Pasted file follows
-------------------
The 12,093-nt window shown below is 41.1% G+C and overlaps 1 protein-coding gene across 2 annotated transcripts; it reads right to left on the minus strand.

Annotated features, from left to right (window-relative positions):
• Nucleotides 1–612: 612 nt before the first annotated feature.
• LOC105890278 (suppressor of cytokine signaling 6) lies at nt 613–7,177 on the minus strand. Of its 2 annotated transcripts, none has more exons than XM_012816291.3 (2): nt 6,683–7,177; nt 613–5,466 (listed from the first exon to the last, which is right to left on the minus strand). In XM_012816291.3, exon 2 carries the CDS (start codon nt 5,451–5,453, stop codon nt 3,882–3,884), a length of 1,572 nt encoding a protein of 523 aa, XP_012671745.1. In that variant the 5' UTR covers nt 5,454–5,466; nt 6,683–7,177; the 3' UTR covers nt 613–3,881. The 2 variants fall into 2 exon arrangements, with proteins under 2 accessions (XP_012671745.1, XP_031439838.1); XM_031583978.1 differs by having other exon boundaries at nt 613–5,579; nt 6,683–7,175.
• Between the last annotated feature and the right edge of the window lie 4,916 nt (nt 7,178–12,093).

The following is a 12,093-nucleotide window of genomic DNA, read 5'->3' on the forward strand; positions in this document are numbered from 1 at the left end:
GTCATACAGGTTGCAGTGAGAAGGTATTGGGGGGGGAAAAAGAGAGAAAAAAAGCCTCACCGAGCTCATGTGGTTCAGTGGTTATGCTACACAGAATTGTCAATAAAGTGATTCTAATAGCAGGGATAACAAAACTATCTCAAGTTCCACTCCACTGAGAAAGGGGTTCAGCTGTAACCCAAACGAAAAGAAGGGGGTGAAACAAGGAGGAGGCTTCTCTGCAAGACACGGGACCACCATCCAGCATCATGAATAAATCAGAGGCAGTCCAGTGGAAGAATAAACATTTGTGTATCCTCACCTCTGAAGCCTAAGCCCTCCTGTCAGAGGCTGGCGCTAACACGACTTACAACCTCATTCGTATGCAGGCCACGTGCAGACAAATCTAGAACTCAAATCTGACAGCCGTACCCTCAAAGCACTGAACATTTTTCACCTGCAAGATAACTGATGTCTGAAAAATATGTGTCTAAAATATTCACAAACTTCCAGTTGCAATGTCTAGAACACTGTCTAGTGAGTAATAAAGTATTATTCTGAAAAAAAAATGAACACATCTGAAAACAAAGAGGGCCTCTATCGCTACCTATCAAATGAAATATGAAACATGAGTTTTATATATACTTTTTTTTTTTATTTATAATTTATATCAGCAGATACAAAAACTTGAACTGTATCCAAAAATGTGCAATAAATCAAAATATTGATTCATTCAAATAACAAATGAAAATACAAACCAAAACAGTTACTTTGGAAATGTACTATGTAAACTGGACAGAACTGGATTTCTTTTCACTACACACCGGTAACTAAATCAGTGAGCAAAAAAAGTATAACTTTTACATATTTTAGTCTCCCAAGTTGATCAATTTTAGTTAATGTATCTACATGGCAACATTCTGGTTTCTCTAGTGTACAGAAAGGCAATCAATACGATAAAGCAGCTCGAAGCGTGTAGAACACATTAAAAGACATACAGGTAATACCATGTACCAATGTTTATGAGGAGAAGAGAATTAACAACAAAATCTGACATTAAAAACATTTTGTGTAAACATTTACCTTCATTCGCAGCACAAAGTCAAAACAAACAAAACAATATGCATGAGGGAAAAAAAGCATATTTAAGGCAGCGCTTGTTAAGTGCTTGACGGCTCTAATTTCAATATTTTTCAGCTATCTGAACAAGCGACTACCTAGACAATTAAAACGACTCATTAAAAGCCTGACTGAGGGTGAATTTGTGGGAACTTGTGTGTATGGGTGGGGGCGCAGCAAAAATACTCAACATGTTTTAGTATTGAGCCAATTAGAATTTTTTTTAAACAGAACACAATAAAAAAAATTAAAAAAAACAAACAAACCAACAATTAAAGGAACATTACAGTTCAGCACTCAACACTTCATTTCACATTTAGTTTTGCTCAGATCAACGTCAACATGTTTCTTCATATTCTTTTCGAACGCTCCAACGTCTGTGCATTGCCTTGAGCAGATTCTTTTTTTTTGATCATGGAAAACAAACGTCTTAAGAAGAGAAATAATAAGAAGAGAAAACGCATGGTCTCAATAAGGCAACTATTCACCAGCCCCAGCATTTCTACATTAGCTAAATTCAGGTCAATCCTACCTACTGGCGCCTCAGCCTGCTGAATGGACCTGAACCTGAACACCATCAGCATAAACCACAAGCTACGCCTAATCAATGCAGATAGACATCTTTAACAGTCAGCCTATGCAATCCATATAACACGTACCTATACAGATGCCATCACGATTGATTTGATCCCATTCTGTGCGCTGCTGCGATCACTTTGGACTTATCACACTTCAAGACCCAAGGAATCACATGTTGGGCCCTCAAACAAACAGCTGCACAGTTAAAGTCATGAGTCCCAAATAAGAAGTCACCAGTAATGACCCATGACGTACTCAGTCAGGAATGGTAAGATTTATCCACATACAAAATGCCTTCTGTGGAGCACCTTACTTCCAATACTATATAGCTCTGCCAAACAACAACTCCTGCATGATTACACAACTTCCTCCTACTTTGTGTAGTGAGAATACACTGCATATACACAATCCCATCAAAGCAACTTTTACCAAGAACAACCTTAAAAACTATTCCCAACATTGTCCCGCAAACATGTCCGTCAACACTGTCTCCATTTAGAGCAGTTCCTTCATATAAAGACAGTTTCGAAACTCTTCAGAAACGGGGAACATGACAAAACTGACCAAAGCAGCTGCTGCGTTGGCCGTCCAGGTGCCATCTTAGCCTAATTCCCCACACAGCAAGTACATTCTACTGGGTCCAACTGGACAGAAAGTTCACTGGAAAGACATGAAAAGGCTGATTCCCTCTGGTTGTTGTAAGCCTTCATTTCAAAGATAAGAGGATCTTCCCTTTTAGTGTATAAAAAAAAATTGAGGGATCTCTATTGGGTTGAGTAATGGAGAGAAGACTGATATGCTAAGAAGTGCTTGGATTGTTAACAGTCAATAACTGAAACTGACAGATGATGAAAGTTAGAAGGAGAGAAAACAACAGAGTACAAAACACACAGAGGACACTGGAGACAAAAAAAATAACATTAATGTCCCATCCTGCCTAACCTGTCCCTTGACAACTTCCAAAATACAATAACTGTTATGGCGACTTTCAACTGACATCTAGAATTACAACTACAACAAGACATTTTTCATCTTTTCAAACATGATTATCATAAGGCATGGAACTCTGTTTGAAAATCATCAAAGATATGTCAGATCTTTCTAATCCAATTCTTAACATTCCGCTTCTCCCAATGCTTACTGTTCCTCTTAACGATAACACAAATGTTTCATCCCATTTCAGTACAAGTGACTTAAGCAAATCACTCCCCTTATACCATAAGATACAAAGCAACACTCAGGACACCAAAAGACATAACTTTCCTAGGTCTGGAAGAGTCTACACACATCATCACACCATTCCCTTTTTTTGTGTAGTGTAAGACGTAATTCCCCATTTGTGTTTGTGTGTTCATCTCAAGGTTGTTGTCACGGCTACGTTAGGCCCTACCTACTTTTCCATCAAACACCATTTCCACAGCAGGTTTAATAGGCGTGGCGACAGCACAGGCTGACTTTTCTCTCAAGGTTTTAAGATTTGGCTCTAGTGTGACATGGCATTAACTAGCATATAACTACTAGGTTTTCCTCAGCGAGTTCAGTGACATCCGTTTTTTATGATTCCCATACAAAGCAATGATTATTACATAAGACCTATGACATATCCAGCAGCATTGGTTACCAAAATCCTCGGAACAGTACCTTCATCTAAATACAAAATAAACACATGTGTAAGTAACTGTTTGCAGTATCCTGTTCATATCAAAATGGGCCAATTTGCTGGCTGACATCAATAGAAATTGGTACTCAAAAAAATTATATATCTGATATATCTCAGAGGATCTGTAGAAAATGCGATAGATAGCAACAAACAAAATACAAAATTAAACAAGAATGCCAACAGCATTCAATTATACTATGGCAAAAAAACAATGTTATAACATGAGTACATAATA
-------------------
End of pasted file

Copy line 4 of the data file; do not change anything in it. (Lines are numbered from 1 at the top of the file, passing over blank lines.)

• LOC105890278 (suppressor of cytokine signaling 6) lies at nt 613–7,177 on the minus strand. Of its 2 annotated transcripts, none has more exons than XM_012816291.3 (2): nt 6,683–7,177; nt 613–5,466 (listed from the first exon to the last, which is right to left on the minus strand). In XM_012816291.3, exon 2 carries the CDS (start codon nt 5,451–5,453, stop codon nt 3,882–3,884), a length of 1,572 nt encoding a protein of 523 aa, XP_012671745.1. In that variant the 5' UTR covers nt 5,454–5,466; nt 6,683–7,177; the 3' UTR covers nt 613–3,881. The 2 variants fall into 2 exon arrangements, with proteins under 2 accessions (XP_012671745.1, XP_031439838.1); XM_031583978.1 differs by having other exon boundaries at nt 613–5,579; nt 6,683–7,175.